The Libertarian Party of San Francisco, host of “Tax Day Symposium 2015: Housing for All – The Supply, The Planning and The Realities,” wishes to thank everyone who gave freely of their time to help make this event a success.
Panelists Randal O’Toole and Sonja Trauss, as well as moderator Starchild, kept the audience totally engaged throughout the two hours of presentations and audience participation. The audience was still going strong with questions and comments all the way up to closing time. We are immensely appreciative to our audience, who came in spite of the rain and in spite of the fact that we had no choice but to hold the event on a week that is traditionally reserved for family gatherings.
Much appreciation also goes to two of our partners in liberty who posted the event on their websites and sent out announcements to their group members: Bay Area Citizens and Golden Gate Liberty Revolution.
Our panel discussion was not intended to be an echo chamber, but a forum where divergent views would be expressed, since out of divergent views often comes consensus and eventual solutions. Some of the principal ideas presented by panelists and guests were:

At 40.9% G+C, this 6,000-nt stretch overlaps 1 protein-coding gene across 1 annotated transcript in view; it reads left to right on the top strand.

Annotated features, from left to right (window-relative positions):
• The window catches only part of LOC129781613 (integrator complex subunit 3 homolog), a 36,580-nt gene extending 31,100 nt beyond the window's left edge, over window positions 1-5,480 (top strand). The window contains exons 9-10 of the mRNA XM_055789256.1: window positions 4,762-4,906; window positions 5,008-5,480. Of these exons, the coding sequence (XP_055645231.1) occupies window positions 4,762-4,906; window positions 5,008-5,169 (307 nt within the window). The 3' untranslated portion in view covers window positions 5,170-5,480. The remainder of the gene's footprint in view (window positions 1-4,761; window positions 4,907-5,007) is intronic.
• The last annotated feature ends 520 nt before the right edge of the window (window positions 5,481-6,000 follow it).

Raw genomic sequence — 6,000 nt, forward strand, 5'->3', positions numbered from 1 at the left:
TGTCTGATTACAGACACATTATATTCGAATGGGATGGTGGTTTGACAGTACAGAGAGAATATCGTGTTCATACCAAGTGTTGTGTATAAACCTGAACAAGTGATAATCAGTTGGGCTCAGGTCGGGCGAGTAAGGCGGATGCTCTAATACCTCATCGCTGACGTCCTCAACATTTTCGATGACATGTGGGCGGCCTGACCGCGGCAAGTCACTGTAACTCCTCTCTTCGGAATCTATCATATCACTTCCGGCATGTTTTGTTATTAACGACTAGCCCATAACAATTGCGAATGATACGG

*The Bay Area does not have a housing problem. It has a zoning problem.
*People prefer to live in single-family homes rather than tall buildings.
*High multi-purpose buildings provide for good live-work-recreation spaces.
*Technology has reduced harmful emissions.
*We can implement inexpensive local and intercity buses.
*Water allocation without pricing mechanisms encourages waste.
*Farmers overuse water rather than lose their allocation.
*Density is the solution. Only 5% of California land is used for people.
*Density destroys quality of life and produces dangers.
*We live in earthquake territory.
*The current push for density is the result of the UN Agenda 21 mandate.
*Dense population corridors arose in early American urban planning.
In spite of all the seeming contradiction, the objective of creating livable -- and pleasant -- space by making more realistic land-use policy and by developing technology able to build safe multi-use high buildings seemed to win the day.
Lots was discussed, but so much more was left to discuss, such as the specifics of how we can modify current land-use policy (Plan Bay Area, for example) to allow for more realistic outcomes.